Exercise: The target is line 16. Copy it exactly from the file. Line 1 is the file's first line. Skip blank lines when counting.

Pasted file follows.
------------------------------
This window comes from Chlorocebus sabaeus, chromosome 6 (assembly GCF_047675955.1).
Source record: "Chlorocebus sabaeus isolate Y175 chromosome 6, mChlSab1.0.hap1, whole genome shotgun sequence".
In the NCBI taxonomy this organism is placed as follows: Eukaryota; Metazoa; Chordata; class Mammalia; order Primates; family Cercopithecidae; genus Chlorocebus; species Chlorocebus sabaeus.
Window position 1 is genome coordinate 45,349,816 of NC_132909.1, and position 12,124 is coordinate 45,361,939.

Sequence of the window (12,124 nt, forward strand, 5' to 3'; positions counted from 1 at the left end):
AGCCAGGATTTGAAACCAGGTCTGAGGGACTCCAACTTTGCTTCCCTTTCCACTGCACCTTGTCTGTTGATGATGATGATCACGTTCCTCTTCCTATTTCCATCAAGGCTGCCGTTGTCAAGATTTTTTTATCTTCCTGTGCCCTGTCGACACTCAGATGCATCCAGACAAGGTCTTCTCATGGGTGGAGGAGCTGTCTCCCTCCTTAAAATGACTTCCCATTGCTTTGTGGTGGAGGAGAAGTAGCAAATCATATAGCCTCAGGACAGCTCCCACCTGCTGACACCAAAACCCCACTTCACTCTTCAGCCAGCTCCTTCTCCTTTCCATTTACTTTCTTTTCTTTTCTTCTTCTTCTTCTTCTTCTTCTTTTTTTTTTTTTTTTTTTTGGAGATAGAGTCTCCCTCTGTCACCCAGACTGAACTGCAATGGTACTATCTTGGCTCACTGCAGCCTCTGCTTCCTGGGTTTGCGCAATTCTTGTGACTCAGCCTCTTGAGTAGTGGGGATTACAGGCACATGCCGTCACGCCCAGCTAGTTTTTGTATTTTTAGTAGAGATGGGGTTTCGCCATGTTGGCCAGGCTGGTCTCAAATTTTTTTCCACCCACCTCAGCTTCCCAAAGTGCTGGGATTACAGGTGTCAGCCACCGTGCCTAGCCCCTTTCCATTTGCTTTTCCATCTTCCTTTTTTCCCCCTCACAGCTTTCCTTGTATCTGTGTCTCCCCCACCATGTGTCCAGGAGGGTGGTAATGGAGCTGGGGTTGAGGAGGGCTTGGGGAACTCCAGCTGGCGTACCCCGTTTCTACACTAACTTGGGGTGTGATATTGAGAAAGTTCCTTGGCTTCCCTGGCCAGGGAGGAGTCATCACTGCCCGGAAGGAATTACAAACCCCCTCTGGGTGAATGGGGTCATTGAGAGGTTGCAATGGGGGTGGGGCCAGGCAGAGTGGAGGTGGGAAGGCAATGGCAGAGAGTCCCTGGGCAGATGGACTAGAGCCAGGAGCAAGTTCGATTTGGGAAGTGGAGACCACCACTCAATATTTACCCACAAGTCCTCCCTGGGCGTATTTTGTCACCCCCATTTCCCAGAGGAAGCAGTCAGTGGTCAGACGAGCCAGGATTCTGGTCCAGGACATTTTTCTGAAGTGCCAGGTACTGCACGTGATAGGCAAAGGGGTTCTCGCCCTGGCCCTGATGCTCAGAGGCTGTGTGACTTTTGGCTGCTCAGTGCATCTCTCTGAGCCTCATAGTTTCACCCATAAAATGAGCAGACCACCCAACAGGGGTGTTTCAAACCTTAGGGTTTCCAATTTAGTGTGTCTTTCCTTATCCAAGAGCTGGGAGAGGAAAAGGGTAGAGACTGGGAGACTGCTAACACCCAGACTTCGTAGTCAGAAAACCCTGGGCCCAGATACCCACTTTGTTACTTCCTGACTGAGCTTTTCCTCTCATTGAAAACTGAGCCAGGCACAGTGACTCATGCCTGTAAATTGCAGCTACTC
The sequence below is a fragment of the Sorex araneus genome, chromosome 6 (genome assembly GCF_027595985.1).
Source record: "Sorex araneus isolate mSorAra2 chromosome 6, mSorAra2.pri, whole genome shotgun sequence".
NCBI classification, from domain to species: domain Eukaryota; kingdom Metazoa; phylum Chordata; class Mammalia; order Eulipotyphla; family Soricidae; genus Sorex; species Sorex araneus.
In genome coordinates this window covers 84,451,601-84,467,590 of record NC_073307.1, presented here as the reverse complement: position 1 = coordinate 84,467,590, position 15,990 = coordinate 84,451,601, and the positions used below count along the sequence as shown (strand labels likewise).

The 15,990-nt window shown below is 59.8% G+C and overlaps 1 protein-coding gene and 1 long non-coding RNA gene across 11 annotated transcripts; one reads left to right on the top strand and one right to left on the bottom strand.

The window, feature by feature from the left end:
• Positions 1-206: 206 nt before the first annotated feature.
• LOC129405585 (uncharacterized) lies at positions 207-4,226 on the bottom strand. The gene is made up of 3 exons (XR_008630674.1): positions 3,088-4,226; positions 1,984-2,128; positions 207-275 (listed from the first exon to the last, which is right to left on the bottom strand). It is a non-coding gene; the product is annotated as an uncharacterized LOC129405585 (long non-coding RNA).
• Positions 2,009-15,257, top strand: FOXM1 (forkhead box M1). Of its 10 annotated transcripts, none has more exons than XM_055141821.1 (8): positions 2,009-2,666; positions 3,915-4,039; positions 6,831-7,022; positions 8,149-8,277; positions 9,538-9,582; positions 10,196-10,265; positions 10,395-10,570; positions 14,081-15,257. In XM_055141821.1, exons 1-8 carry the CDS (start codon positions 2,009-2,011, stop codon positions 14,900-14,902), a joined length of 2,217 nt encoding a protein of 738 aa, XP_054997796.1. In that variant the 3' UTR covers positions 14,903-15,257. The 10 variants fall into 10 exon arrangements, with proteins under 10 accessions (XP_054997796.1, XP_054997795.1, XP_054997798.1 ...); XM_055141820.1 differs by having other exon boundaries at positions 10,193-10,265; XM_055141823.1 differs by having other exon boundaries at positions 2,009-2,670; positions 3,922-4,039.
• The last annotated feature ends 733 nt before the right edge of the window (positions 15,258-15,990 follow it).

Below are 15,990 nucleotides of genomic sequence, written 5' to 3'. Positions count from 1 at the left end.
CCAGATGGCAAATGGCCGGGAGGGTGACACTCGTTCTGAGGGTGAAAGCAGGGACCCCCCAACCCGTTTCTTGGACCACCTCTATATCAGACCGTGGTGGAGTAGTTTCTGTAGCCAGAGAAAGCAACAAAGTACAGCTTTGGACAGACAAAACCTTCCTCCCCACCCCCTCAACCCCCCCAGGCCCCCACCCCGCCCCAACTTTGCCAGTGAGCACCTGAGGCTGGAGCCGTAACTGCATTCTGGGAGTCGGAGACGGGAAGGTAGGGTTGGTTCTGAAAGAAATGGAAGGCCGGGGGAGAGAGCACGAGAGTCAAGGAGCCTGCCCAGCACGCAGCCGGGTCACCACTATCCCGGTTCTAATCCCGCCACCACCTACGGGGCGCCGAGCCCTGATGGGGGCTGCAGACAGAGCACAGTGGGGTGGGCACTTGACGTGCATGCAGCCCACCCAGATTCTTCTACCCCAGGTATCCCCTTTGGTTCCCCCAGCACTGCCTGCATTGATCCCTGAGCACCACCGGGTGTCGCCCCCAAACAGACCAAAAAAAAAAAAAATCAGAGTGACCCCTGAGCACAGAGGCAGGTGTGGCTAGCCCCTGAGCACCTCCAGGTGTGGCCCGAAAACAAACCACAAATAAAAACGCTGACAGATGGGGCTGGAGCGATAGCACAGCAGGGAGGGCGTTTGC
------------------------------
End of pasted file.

• The last annotated feature ends 733 nt before the right edge of the window (positions 15,258-15,990 follow it).